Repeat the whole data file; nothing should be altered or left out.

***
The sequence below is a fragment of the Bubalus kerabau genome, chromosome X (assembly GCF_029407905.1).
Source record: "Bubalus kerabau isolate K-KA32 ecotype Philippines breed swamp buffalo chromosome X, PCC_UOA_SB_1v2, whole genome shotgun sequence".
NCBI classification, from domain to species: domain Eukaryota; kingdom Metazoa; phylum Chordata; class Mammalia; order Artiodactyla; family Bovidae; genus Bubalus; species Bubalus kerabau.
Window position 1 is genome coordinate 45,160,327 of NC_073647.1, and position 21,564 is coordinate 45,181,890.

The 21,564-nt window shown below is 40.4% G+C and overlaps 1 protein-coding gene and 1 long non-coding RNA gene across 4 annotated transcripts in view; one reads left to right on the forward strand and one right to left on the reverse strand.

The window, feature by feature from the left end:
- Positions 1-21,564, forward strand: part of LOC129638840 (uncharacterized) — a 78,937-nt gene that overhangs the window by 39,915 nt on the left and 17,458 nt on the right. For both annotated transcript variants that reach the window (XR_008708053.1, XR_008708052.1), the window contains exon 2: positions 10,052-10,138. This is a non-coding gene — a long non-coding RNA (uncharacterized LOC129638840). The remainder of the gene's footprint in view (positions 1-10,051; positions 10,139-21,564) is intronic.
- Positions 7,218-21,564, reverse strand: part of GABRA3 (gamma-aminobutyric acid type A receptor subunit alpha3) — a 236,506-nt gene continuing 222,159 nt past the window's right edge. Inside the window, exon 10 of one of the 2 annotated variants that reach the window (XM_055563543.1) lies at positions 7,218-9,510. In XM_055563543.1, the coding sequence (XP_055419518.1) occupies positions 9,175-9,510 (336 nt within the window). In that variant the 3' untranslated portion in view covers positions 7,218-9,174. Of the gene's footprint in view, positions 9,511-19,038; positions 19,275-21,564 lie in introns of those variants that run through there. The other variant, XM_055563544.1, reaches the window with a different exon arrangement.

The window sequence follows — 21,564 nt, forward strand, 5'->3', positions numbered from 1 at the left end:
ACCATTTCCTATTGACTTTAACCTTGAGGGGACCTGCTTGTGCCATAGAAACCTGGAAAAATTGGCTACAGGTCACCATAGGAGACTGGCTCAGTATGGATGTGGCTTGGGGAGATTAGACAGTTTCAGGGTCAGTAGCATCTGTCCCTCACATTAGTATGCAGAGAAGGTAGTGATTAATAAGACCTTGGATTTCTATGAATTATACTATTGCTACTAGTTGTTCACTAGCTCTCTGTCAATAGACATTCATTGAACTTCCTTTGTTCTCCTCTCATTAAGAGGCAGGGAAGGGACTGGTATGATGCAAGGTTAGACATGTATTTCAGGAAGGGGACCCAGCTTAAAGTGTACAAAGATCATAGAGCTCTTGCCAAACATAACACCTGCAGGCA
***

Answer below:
The sequence below is a fragment of the Bubalus kerabau genome, chromosome X (assembly GCF_029407905.1).
Source record: "Bubalus kerabau isolate K-KA32 ecotype Philippines breed swamp buffalo chromosome X, PCC_UOA_SB_1v2, whole genome shotgun sequence".
NCBI classification, from domain to species: domain Eukaryota; kingdom Metazoa; phylum Chordata; class Mammalia; order Artiodactyla; family Bovidae; genus Bubalus; species Bubalus kerabau.
Window position 1 is genome coordinate 45,160,327 of NC_073647.1, and position 21,564 is coordinate 45,181,890.

The 21,564-nt window shown below is 40.4% G+C and overlaps 1 protein-coding gene and 1 long non-coding RNA gene across 4 annotated transcripts in view; one reads left to right on the forward strand and one right to left on the reverse strand.

The window, feature by feature from the left end:
- Positions 1-21,564, forward strand: part of LOC129638840 (uncharacterized) — a 78,937-nt gene that overhangs the window by 39,915 nt on the left and 17,458 nt on the right. For both annotated transcript variants that reach the window (XR_008708053.1, XR_008708052.1), the window contains exon 2: positions 10,052-10,138. This is a non-coding gene — a long non-coding RNA (uncharacterized LOC129638840). The remainder of the gene's footprint in view (positions 1-10,051; positions 10,139-21,564) is intronic.
- Positions 7,218-21,564, reverse strand: part of GABRA3 (gamma-aminobutyric acid type A receptor subunit alpha3) — a 236,506-nt gene continuing 222,159 nt past the window's right edge. Inside the window, exon 10 of one of the 2 annotated variants that reach the window (XM_055563543.1) lies at positions 7,218-9,510. In XM_055563543.1, the coding sequence (XP_055419518.1) occupies positions 9,175-9,510 (336 nt within the window). In that variant the 3' untranslated portion in view covers positions 7,218-9,174. Of the gene's footprint in view, positions 9,511-19,038; positions 19,275-21,564 lie in introns of those variants that run through there. The other variant, XM_055563544.1, reaches the window with a different exon arrangement.

The window sequence follows — 21,564 nt, forward strand, 5'->3', positions numbered from 1 at the left end:
ACCATTTCCTATTGACTTTAACCTTGAGGGGACCTGCTTGTGCCATAGAAACCTGGAAAAATTGGCTACAGGTCACCATAGGAGACTGGCTCAGTATGGATGTGGCTTGGGGAGATTAGACAGTTTCAGGGTCAGTAGCATCTGTCCCTCACATTAGTATGCAGAGAAGGTAGTGATTAATAAGACCTTGGATTTCTATGAATTATACTATTGCTACTAGTTGTTCACTAGCTCTCTGTCAATAGACATTCATTGAACTTCCTTTGTTCTCCTCTCATTAAGAGGCAGGGAAGGGACTGGTATGATGCAAGGTTAGACATGTATTTCAGGAAGGGGACCCAGCTTAAAGTGTACAAAGATCATAGAGCTCTTGCCAAACATAACACCTGCAGGCA